Local Government Reform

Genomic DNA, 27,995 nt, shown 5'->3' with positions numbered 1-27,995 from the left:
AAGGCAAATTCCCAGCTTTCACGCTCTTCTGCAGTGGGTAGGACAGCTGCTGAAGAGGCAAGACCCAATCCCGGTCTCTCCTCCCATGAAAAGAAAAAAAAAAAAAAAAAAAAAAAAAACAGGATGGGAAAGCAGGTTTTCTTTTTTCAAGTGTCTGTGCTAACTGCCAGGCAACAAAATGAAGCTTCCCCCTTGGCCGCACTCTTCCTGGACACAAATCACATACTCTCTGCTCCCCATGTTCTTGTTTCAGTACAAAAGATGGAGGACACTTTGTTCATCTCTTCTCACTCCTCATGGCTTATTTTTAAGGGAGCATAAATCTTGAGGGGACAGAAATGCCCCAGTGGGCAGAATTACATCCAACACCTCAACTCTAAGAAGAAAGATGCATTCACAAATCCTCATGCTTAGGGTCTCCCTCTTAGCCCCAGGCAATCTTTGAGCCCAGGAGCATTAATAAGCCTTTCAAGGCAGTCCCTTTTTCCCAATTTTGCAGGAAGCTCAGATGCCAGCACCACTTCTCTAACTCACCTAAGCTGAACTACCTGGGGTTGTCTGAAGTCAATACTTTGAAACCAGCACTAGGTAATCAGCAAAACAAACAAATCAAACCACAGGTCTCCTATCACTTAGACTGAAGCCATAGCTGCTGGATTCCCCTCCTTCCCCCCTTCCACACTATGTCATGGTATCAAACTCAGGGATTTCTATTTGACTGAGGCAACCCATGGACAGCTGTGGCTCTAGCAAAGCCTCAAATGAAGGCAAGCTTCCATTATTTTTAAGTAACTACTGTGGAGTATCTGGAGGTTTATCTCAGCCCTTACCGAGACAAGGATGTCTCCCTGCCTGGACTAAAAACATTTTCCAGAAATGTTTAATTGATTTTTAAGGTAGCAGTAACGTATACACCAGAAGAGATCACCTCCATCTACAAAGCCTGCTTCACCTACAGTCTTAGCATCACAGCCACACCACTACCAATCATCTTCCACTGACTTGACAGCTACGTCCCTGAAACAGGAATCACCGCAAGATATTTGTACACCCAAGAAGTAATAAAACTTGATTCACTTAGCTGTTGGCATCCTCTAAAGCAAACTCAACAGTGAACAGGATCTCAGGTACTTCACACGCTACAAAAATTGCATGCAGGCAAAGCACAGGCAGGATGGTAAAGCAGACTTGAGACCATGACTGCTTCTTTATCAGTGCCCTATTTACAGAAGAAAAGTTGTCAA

From shortly after its inauguration in 1876 the structure of local government in New Zealand has been the cause of much dissatisfaction, primarily because of the proliferation of local authorities of all types. In the 70 years to 1946 it was investigated by select committees of the House of Representatives on five occasions (1889, 1890, 1938 (2), and 1944–45), and once by an administrative committee (1932). Each inquiry confirmed the need for consolidation. In the same period five Bills designed to effect a major reorganisation of local government were introduced into Parliament in 1895, 1912 (2), 1932, and 1937. There was a parliamentary motion to the same purpose in 1927, while various Governments have over the years promised to effect reform. The 1944–45 inquiry was the only one of these moves which led to any definite action. The failure to adopt earlier recommendations showed very clearly that the prospect of reform by direct parliamentary action was remote. The idea of empowering an extra-parliamentary commission to act in this field, although first put forward in 1895, took 50 years to achieve actuality.